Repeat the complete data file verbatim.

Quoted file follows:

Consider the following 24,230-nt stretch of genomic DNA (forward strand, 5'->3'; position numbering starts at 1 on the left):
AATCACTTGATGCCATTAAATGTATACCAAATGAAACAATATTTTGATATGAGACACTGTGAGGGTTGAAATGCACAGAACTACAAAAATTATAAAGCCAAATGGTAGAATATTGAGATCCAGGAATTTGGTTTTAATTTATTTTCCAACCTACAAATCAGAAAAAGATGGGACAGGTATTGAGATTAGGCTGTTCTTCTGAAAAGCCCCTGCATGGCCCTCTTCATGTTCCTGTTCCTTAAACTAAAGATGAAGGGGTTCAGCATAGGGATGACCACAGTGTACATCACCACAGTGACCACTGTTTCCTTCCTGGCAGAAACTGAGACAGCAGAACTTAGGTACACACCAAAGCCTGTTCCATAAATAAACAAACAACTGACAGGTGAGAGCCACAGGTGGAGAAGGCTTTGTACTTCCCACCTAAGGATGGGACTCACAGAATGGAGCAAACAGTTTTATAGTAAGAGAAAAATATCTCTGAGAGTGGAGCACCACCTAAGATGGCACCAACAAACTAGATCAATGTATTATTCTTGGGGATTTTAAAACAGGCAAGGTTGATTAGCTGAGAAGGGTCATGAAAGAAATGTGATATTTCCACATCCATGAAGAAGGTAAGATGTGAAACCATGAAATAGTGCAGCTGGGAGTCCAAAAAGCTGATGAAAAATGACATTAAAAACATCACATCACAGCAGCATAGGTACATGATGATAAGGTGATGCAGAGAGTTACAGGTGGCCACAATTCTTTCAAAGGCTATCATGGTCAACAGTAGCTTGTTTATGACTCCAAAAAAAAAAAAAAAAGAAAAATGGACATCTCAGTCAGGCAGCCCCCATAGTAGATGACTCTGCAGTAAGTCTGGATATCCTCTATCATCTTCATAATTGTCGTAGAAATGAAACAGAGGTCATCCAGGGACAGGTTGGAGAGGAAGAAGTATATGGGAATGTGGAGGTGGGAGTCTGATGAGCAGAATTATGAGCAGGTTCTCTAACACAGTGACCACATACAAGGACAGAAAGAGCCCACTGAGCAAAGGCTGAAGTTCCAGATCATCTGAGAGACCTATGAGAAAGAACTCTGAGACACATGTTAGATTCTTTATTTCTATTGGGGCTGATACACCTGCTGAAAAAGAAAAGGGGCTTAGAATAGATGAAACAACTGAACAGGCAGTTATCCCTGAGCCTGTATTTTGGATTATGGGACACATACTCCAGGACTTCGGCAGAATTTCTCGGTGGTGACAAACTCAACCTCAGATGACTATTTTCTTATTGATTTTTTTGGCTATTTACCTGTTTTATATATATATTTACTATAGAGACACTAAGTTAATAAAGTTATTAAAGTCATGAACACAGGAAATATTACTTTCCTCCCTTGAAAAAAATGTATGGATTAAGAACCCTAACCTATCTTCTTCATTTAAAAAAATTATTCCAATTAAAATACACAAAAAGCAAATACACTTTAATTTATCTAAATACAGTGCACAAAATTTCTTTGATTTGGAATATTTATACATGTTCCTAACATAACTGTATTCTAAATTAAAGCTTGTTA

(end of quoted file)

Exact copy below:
Consider the following 24,230-nt stretch of genomic DNA (forward strand, 5'->3'; position numbering starts at 1 on the left):
AATCACTTGATGCCATTAAATGTATACCAAATGAAACAATATTTTGATATGAGACACTGTGAGGGTTGAAATGCACAGAACTACAAAAATTATAAAGCCAAATGGTAGAATATTGAGATCCAGGAATTTGGTTTTAATTTATTTTCCAACCTACAAATCAGAAAAAGATGGGACAGGTATTGAGATTAGGCTGTTCTTCTGAAAAGCCCCTGCATGGCCCTCTTCATGTTCCTGTTCCTTAAACTAAAGATGAAGGGGTTCAGCATAGGGATGACCACAGTGTACATCACCACAGTGACCACTGTTTCCTTCCTGGCAGAAACTGAGACAGCAGAACTTAGGTACACACCAAAGCCTGTTCCATAAATAAACAAACAACTGACAGGTGAGAGCCACAGGTGGAGAAGGCTTTGTACTTCCCACCTAAGGATGGGACTCACAGAATGGAGCAAACAGTTTTATAGTAAGAGAAAAATATCTCTGAGAGTGGAGCACCACCTAAGATGGCACCAACAAACTAGATCAATGTATTATTCTTGGGGATTTTAAAACAGGCAAGGTTGATTAGCTGAGAAGGGTCATGAAAGAAATGTGATATTTCCACATCCATGAAGAAGGTAAGATGTGAAACCATGAAATAGTGCAGCTGGGAGTCCAAAAAGCTGATGAAAAATGACATTAAAAACATCACATCACAGCAGCATAGGTACATGATGATAAGGTGATGCAGAGAGTTACAGGTGGCCACAATTCTTTCAAAGGCTATCATGGTCAACAGTAGCTTGTTTATGACTCCAAAAAAAAAAAAAAAAGAAAAATGGACATCTCAGTCAGGCAGCCCCCATAGTAGATGACTCTGCAGTAAGTCTGGATATCCTCTATCATCTTCATAATTGTCGTAGAAATGAAACAGAGGTCATCCAGGGACAGGTTGGAGAGGAAGAAGTATATGGGAATGTGGAGGTGGGAGTCTGATGAGCAGAATTATGAGCAGGTTCTCTAACACAGTGACCACATACAAGGACAGAAAGAGCCCACTGAGCAAAGGCTGAAGTTCCAGATCATCTGAGAGACCTATGAGAAAGAACTCTGAGACACATGTTAGATTCTTTATTTCTATTGGGGCTGATACACCTGCTGAAAAAGAAAAGGGGCTTAGAATAGATGAAACAACTGAACAGGCAGTTATCCCTGAGCCTGTATTTTGGATTATGGGACACATACTCCAGGACTTCGGCAGAATTTCTCGGTGGTGACAAACTCAACCTCAGATGACTATTTTCTTATTGATTTTTTTGGCTATTTACCTGTTTTATATATATATTTACTATAGAGACACTAAGTTAATAAAGTTATTAAAGTCATGAACACAGGAAATATTACTTTCCTCCCTTGAAAAAAATGTATGGATTAAGAACCCTAACCTATCTTCTTCATTTAAAAAAATTATTCCAATTAAAATACACAAAAAGCAAATACACTTTAATTTATCTAAATACAGTGCACAAAATTTCTTTGATTTGGAATATTTATACATGTTCCTAACATAACTGTATTCTAAATTAAAGCTTGTTA